Muscles are stimulated by signals from nerve cells called motor neurons. This stimulation causes electrical activity in the muscle, which in turn causes contraction. This electrical activity is detected by a needle electrode inserted into the muscle and connected to a recording device. Together, the electrode and recorder are called an electromyography machine. EMG can determine whether a particular muscle is responding appropriately to stimulation, and whether a muscle remains inactive when not stimulated.
EMG is performed most often to help diagnose different diseases causing weakness. Although EMG is a test of the motor system, it may help identify abnormalities of nerves or spinal nerve roots that may be associated with pain or numbness. Other symptoms for which EMG may be useful include numbness, atrophy, stiffness, fasciculation, cramp, deformity, and spasticity. EMG results can help determine whether symptoms are due to a muscle disease or a neurological disorder, and, when combined with clinical findings, usually allow a confident diagnosis.
EMG can help diagnose many muscle and nerve disorders, including:
- muscular dystrophy
- congenital myopathies
- mitochondrial myopathies
- metabolic myopathies
- peripheral neuropathies
- nerve lesions
- amyotrophic lateral sclerosis
- spinal muscular atrophy
- guillain-Barré syndrome
No special precautions are needed for this test. Patients with a history of bleeding disorder should consult with their treating physician before the test. If a muscle biopsy is planned as part of the diagnostic work-up, EMG should not be performed at the same site, as it may effect the microscopic appearance of the muscle.
During an EMG test, a fine needle is inserted into the muscle to be tested. This may cause some discomfort, similar to that of an injection. Recordings are made while the muscle is at rest, and then during the contraction. The person performing the test may move the limb being tested, and direct the patient to move it with various levels of force. The needle may be repositioned in the same muscle for further recording. Other muscles may be tested as well. A typical session lasts from 30–60 minutes.
A slightly different test, the nerve conduction velocity test, is often performed at the same time with the same equipment. In this test, stimulating and recording electrodes are used, and small electrical shocks are applied to measure the ability of the nerve to conduct electrical signals. This test may cause mild tingling and discomfort similar to a mild shock from static electricity. Evoked potentials may also be performed for additional diagnostic information. Nerve conduction velocity and evoked potential testing are especially helpful when pain or sensory complaints are more prominent than weakness.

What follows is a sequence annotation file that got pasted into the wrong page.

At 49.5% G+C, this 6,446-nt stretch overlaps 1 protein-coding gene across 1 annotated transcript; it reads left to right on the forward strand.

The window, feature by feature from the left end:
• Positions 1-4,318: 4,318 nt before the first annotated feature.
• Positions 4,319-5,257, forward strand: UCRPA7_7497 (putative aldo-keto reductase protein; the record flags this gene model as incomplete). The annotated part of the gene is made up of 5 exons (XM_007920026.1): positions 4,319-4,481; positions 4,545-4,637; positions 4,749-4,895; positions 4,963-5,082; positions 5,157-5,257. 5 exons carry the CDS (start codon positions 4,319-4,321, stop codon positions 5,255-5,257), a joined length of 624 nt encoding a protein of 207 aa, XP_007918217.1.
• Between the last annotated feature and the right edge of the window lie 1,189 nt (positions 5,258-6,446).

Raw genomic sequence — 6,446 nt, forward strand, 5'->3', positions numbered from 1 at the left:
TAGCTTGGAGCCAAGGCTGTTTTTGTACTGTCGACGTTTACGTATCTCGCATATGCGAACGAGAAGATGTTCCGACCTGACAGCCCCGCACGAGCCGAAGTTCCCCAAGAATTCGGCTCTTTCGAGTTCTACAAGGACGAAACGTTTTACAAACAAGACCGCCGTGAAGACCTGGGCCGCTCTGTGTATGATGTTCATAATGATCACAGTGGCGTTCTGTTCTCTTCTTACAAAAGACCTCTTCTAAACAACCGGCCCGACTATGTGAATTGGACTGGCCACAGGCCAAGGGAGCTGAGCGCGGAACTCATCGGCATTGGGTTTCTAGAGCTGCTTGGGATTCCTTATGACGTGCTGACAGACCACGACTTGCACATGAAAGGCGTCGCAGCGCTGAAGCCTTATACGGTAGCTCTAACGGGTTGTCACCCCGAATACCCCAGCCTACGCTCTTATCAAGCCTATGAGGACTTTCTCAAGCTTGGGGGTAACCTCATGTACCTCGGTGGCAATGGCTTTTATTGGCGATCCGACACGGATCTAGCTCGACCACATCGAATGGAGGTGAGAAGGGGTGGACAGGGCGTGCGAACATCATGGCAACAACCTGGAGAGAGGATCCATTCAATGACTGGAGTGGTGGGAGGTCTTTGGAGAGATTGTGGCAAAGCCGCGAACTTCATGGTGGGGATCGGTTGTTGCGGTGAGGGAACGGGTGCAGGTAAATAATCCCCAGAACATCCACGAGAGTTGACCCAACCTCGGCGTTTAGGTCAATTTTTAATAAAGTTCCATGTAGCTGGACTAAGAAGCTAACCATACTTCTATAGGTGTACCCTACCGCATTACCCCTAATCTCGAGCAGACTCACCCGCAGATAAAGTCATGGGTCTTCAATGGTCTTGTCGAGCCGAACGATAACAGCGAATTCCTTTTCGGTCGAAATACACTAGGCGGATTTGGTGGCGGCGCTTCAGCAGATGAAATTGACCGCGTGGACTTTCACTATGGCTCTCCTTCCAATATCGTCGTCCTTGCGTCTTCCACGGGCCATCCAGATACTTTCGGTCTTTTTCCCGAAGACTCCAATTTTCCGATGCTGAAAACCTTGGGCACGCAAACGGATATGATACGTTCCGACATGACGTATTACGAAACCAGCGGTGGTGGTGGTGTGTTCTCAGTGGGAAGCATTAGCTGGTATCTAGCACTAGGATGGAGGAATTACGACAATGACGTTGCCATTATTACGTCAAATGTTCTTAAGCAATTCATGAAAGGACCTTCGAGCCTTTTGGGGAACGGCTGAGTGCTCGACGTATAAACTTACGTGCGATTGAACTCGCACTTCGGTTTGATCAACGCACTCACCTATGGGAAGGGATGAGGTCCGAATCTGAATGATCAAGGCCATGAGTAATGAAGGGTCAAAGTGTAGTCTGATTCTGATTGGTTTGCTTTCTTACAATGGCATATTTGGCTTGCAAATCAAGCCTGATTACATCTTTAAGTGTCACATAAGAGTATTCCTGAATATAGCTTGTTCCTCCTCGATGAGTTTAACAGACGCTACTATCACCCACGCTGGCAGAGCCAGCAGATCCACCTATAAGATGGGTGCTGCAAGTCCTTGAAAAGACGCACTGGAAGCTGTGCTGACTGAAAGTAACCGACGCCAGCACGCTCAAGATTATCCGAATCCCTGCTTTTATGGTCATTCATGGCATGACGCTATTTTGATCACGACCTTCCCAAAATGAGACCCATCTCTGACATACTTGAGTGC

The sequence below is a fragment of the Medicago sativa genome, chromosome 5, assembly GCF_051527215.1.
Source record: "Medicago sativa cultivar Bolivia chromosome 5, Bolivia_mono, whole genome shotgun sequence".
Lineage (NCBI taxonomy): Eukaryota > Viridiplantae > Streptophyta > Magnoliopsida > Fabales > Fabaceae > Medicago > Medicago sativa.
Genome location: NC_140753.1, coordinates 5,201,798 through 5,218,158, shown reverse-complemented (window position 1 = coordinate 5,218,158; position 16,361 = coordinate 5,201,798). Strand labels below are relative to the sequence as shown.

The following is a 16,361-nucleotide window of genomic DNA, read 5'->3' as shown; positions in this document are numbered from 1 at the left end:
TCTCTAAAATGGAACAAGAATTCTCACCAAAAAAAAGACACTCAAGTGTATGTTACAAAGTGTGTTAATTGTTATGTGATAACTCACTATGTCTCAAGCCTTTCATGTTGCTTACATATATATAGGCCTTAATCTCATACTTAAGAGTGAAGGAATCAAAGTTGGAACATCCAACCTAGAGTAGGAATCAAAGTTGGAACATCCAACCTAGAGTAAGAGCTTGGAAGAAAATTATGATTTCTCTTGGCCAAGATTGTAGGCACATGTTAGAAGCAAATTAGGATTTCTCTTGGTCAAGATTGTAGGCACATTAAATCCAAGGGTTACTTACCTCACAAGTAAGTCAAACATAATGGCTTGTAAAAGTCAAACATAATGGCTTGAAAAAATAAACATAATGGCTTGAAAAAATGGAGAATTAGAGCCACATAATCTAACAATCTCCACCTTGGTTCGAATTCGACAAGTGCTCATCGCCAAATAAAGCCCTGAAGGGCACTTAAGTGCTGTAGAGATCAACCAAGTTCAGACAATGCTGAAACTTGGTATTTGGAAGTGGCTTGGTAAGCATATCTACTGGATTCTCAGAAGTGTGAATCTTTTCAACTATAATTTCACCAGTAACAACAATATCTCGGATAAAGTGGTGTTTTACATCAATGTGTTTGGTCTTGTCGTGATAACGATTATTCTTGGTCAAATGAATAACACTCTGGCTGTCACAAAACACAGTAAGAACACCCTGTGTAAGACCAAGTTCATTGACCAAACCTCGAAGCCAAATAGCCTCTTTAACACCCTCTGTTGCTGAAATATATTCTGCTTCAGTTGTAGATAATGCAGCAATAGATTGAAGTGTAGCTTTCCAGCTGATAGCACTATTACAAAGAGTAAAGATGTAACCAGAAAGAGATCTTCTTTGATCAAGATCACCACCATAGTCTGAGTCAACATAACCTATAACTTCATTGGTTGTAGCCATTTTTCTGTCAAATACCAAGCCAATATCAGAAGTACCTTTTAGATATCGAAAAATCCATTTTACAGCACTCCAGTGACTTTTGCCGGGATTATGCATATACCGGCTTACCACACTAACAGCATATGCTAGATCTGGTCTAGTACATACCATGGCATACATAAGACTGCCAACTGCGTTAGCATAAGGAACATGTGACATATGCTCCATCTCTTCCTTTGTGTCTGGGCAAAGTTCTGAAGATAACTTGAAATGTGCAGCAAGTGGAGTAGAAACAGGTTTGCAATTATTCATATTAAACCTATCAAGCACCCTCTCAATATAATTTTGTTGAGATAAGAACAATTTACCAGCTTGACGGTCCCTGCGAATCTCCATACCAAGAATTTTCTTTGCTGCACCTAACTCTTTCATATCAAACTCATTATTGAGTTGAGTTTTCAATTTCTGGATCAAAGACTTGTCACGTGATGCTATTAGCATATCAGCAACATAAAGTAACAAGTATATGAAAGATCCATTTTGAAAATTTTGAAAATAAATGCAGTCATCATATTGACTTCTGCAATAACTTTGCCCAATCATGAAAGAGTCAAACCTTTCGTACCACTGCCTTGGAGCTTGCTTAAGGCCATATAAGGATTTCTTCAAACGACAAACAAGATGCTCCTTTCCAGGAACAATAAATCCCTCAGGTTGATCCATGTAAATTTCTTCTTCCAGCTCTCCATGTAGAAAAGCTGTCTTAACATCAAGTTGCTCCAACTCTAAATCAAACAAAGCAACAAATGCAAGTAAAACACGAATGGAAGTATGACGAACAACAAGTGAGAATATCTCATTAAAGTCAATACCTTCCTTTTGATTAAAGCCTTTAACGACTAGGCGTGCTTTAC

No special preparation is needed. The doctor supervising and interpreting the test should be given information about the symptoms, medical conditions, suspected diagnosis, neuroimaging studies, and other test results.
Minor pain and bleeding may continue for several hours after the test. The muscle may be tender for a day or two.
There should be some brief EMG activity during needle insertion. This activity may be increased in diseases of the nerve and decreased in long-standing muscle disorders where muscle tissue is replaced by fibrous tissue or fat. Muscle tissue normally shows no EMG activity when at rest or when moved passively by the examiner. When the patient actively contracts the muscle, spikes (motor unit action potentials) should appear on the recording screen, reflecting the electrical activity within. As the muscle is contracted more forcefully, more groups of muscle fibers are recruited or activated, causing more EMG activity.
The interpretation of EMG results is not a simple matter, requiring analysis of the onset, duration, amplitude, and other characteristics of the spike patterns.
Electrical activity at rest is abnormal; the particular pattern of firing may indicate denervation (for example, a nerve lesion, radiculopathy, or lower motor neuron degeneration), myotonia, or inflammatory myopathy.
Decreases in the amplitude and duration of spikes are associated with muscle diseases, which also show faster recruitment of other muscle fibers to compensate for weakness. Recruitment is reduced in nerve disorders.
Basmajian, J., and C. DeLuca. Muscles Alive: Their Function Revealed by Electromyography. 5th ed. Baltimore: Williams & Wilkins, 1985.
Falck, B., E. Stalberg, and L. Korpinen. The Expert Electromyographer. <http://www.tut.fi/~korpinen/EMG.htm>.
Motor neurons—Nerve cells that transmit signals from the brain or spinal cord to the muscles.
Motor unit action potentials—Spikes of electrical activity recorded during an EMG that reflect the number of motor units (motor neurons and the muscle fibers they transmit signals to) activated when the patient voluntarily contracts a muscle.